Functions on GMAT

Quarter Wit, Quarter WisdomLet’s discuss how to handle functions today. People usually perceive functions as an advanced topic mainly because of the notation. But actually, the function questions are very simplistic and can be solved with a simple process. If we ask you the value of 5x^3 where x = 3, would you be worried about what to do? We assume you won’t be. Then there should be no problem with “given f(x) = 5x^3, what is the value of f(3)?”

Just keep a few simple things in mind:

– f(x) = …. will be followed by an expression in x. This is the core of your calculations. You can turn a blind eye to f(x) – just focus on the expression. For example: f(x) = (x^2+1)/5x. Keep your eye on (x^2+1)/5x.

– When faced with “what is f(a)?” all you have to do is recall the expression given and put x = a in that. It doesn’t matter what a is – wherever you have x, just put ‘a’ there. For example: if f(x) = (x^2+1)/5x, what is f(5x^3)? Don’t get confused. Here, a = 5x^3. Look for x in the expression and put 5x^3 in its place.

f(5x^3) = ((5x^3)^2+1)/5(5x^3)

If you seem to be getting lost in too many exponents, terms etc, in place of x, put 5x^3 and put brackets around it as done above. Then simplify by opening the brackets.

f(5x^3) = (25x^6+1)/25x^3

– When we are given that f(a) = B, put x = a in the expression and equate the whole expression to B. For example: f(x) = (x^2+1)/5x, given that f(a) = 2/5, what is the value of a?

We know how to find f(a). It is simply (a^2+1)/5a. We are given that this is 2/5.

(a^2+1)/5a = 2/5

a^2 + 1 = 2a

a^2 – 2a + 1 = 0

(a – 1)^2 = 0

a = 1

That is pretty much all you need. Let’s look at a GMAT Prep question on functions.

Question: For which of the following functions f is f(x) = f(1-x) for all x?

(A) f(x) = 1 – x

(B) f(x) = 1 – x^2

(C) f(x) = x^2 – (1 – x)^2

(D) f(x) = x^2*(1 – x)^2

(E) f(x) = x/(1 – x)

Solution: What does this mean: f(x) = f(1-x)? It means that given a certain expression in x called f(x), for which function will that be the same as f(1-x) i.e. when you substitute x by (1-x), which expression will stay the same? Let’s look at each option:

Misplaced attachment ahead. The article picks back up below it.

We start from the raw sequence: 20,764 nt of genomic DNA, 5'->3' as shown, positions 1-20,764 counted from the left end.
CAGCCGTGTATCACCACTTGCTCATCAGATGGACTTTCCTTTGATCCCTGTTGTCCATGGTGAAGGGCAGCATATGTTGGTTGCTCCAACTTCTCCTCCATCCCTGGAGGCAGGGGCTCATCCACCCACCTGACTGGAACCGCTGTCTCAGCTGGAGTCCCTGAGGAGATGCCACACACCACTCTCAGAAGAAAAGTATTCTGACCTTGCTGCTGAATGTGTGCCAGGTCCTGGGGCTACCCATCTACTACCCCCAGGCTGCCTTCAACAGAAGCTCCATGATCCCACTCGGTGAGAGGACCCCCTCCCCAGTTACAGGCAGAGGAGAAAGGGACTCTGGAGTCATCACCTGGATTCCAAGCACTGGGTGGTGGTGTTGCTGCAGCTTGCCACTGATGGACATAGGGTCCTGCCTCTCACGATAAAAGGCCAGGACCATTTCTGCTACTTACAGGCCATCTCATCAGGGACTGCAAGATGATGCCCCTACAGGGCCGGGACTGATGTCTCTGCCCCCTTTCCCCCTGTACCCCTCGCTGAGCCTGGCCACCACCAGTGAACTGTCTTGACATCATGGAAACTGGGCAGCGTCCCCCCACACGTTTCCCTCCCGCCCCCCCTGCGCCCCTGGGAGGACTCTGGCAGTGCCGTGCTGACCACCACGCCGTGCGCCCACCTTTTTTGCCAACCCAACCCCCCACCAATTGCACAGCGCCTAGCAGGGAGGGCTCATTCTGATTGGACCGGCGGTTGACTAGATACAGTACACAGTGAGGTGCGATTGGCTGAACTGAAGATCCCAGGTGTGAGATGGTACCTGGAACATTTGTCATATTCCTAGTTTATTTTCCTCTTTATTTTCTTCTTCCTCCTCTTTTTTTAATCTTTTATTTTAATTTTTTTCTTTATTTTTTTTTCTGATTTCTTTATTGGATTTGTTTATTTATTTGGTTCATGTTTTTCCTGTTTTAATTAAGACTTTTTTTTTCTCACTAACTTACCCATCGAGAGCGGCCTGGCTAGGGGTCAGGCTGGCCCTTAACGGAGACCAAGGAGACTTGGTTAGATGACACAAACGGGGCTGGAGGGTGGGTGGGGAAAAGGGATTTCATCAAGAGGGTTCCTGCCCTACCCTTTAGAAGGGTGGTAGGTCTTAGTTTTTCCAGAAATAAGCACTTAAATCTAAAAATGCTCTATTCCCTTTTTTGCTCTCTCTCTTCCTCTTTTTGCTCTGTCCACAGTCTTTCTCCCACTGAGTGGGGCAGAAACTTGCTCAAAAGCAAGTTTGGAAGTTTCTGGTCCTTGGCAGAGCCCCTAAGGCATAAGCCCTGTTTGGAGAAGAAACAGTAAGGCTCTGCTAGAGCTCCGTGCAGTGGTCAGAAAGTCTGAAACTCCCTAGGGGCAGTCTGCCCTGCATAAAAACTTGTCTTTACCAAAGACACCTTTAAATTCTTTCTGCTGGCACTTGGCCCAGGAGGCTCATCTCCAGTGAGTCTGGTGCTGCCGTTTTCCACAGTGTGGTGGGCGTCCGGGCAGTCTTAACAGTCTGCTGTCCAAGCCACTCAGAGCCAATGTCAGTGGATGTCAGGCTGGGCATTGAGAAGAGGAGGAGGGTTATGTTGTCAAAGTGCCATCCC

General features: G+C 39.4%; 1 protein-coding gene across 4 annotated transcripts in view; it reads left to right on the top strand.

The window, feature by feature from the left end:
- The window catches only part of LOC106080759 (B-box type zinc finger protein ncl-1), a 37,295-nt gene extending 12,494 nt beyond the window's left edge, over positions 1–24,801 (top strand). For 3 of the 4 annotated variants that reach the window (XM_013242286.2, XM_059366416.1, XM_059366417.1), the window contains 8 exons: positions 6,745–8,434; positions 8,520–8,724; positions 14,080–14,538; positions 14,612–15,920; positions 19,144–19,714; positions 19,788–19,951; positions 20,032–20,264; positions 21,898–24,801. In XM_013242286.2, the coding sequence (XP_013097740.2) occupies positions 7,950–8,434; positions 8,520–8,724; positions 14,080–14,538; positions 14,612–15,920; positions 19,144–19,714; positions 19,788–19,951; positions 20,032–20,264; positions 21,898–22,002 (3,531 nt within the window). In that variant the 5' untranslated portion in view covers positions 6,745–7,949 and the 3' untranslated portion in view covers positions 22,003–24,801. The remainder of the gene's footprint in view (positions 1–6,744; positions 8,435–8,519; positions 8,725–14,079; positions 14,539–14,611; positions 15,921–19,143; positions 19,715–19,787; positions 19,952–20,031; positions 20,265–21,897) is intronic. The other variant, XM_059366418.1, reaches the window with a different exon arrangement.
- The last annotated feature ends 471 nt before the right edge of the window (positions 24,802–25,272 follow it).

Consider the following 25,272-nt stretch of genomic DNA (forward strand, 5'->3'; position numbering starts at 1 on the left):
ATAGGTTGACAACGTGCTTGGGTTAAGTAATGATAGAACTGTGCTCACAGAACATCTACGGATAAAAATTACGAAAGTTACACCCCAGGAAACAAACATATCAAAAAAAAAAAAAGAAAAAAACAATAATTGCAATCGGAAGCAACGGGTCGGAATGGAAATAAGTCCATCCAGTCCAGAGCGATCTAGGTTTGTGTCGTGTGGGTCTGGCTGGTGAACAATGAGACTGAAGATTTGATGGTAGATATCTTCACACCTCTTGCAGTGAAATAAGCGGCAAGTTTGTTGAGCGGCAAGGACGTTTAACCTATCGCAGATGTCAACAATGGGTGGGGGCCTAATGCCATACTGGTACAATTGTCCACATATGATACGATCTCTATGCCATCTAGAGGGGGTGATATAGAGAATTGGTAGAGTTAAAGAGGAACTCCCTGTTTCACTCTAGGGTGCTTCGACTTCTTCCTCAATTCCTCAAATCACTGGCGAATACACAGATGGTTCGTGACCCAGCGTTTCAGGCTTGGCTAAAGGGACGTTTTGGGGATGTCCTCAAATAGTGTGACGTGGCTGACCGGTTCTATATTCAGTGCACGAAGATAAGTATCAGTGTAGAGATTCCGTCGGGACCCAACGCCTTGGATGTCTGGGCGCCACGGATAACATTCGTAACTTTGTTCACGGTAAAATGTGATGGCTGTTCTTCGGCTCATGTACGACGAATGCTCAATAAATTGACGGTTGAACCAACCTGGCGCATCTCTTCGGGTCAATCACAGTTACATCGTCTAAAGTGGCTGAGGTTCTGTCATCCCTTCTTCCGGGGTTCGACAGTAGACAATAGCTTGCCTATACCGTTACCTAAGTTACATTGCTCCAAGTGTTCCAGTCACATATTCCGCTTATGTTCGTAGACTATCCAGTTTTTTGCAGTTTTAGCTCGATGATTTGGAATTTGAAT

(A) f(x) = 1 – x

Substitute (1 – x) in place of x to see what f(1 – x) looks like.

f(1 – x) = 1 – (1 – x)

f(1 – x) = x

f(x) is not the same as f(1-x) here. Ignore this option.

(B) f(x) = 1 – x^2

Substitute (1 – x) in place of x to see what f(1 – x) looks like.

f(1 – x) = 1 – (1 – x)^2

f(1 – x) = 2x – x^2

f(x) is not the same as f(1-x) here. Ignore this option.

(C) f(x) = x^2 – (1 – x)^2

Substitute (1 – x) in place of x to see what f(1 – x) looks like.

f(1 – x) = (1 – x)^2 – (1 – (1-x))^2

f(1 – x) = (1 – x)^2 – x^2

f(1 – x) = -x^2 + (1 – x)^2

f(x) is not the same as f(1-x) here. Ignore this option.

(D) f(x) = x^2*(1 – x)^2

Substitute (1 – x) in place of x to see what f(1 – x) looks like.

f(1 – x) = (1 – x)^2 * (1 – (1 – x))^2

f(1 – x) = (1 – x)^2 * x^2

f(1 – x) = x^2 * (1 – x)^2

Note that here, f(x) = f(1 – x), so this must be our answer. Still, let’s take a look at (E) as well for practice.

(E) f(x) = x/(1 – x)

Substitute (1 – x) in place of x to see what f(1 – x) looks like.

f(1 – x) = (1 – x)/(1 – (1-x))

f(1 – x) = (1 – x)/x

f(x) is not the same as f(1-x). Ignore this option.

Answer (D)

A cursory look back at the solution might make you feel that it involves some complicated manipulations but we hope you do see that it is anything but complicated. Now there are some other ways of handling this question too. If you are comfortable with the above, continue with the rest of the post.

Method 2: Number Plugging

We want the expression for which f(x) = f(1 – x) for ALL values of x. So no matter what value we give x, f(x) should be same as f(1 – x).

Say, if x = 0, for which function is f(x) = f(1 –x )? i.e. for which function is f(0) = f(1)

(A) f(x) = 1 – x

f(0) = 1 and f(1) = 0. Not equal.

(B) f(x) = 1 – x^2

f(0) = 1 and f(1) = 0. Not equal.

(C) f(x) = x^2 – (1 – x)^2

f(0) = -1 and f(1) = 1. Not equal.

(D) f(x) = x^2*(1 – x)^2

f(0) = 0 and f(1) = 0. Equal. But when using number plugging, you need to check all options because multiple options could give you equal values. In that case, you would need to try for another value of x.

(E) f(x) = x/(1 – x)

f(0) = 0 and f(1) is not defined. Just to be sure, say x = -1.

f(-1) = -1/2 and f(2) = -2. Not equal.

Answer (D)

Method 3: Intuitive Approach

Try to first focus on the options where terms are added/multiplied rather than subtracted/divided. They are more symmetrical and a substitution may not change the expression. Intuitively, we should check (D) first since it involves multiplication of the terms.

Karishma, a Computer Engineer with a keen interest in alternative Mathematical approaches, has mentored students in the continents of Asia, Europe and North America. She teaches the GMAT for Veritas Prep and regularly participates in content development projects such as this blog!